The chillum session has been heady, and after a glass of water to ease my light headedness, I am ready for a change in my surroundings. I assure Emilio that I will return for an intimate jam session later before I jump in a cab and head over to the Hash Marihuana & Hemp Museum. If there is anywhere in the city that can speak to traditional methods of consuming and making Hashish, the museum is it. Housed since 2012 in the Palau Mornau, the Hemp and Hashish Museum is a comprehensive repository of thousands of years of cannabis history that archives cannabis and hemp artifacts from around the world. Through photographs, drawings, crafts and fine art, the collection reveals the deep and intertwined history of humankind and the cannabis plant. I begin my journey through time walking up a flight of marble stairs draped in green carpet imprinted with gold cannabis leaves. Looking up at the recently restored Modernist architecture, I think of how fitting it is that the beauty of cannabis is represented in such a gorgeous building: elaborately decorated in floral reliefs and carvings of unrestricted and unencumbered embellishment. I close my eyes and recall the thick rolls of smoke surfing down my throat; the smoke is growing and surging like an ocean before retreating like the tide once I exhale. I feel the tendrils of smoke delighting every part of my brain. The museum is beautiful, and I feel I truly see the magnificence as the details of the meticulous design seem to pop at every glance.
Walking the circuitous path through all of the museum’s rooms, I revel in the displays of cannabis use. There is a room which shows the propaganda that has fueled the War on Drugs. Some of the advertisements and brochures are so ridiculous; I wonder how anyone believed them. Then again, some of these same arguments about impending psychosis and murderous rages are still floated about today; and we have years of research to disprove it. I am happy to see that the majority of the museum is steeped in positivity and love. The ornate architecture catches my eyes from time to time and I stand with my mouth hanging open slightly; drinking it all in. After about an hour, it is time to go back.
I return to WeedYou excited to hear some good music. Getting ready to play are a few members of the Original Wailers. The crowd is thick as the smoke that barely parts as I make my way to my seated friends. The energy is high and the vibe is good and steady. The show begins and I feel myself getting back into the groove of the club. I look around to roll a joint, and spot the chillum right where I had left it.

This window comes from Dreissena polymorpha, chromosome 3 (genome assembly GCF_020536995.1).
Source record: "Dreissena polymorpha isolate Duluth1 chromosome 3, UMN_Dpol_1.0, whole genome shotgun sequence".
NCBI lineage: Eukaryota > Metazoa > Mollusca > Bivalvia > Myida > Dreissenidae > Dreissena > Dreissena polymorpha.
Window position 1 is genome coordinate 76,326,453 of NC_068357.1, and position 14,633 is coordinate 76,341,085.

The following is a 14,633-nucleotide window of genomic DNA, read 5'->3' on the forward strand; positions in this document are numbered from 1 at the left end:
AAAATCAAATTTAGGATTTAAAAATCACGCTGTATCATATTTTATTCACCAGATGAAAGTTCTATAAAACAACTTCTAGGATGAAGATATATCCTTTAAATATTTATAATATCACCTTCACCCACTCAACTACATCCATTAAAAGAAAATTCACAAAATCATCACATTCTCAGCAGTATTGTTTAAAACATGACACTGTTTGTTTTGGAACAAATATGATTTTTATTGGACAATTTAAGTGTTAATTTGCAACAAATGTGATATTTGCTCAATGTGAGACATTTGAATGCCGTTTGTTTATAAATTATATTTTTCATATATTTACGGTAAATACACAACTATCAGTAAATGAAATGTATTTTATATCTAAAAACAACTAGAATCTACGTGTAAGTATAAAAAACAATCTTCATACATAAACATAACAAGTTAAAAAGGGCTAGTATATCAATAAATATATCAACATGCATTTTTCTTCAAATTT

Oh yes, this will be good.
As one of the original Wailers pays tribute to Peter Tosh with his soulful rendition of “Legalize It,” I take a deep inhale of the chillum that has been passed to me. Sucking eagerly at the hole between my thumb and my index finger, I coax the smoke into my lungs; taking large gulps of new perspectives. The Gingerbread now reminds me of clementines and oats. The smoke is sweet, barely acrid, and a pleasure to taste. I pass along the chillum and begin to dance in my seat. I feel free and happy. The room throbs and the bass guitarist keeps our bodies pulsing in time with the music. Our heads bob along with the rhythm. We seem to be of one movement and one sound as the tantalizing melodies dance between the swirls of smoke unwilling to dissipate. We are not in the vibe: we are the vibe.
Times change but honoring the traditions of craftsmanship and attention to detail never go out of style. At times, old school Hashish has been derided as being of the past; that the flavor is just not there. Newer techniques of trichome collection and extraction have dazzled those eager for the next, new experience. However, the old ways have never lost their significance, nor their dedicated followers. Gingerbread Hashish, prepared using traditional Moroccan methodologies, can stand up to modern day scrutiny proving that well-made Hashish can always withstand the test of time.
Bred by Trichome Jungle Seeds, Grown and processed by Dr. Ladybug
Words by The Dank Duchess
Originally published in Weed World Magazine Issue 134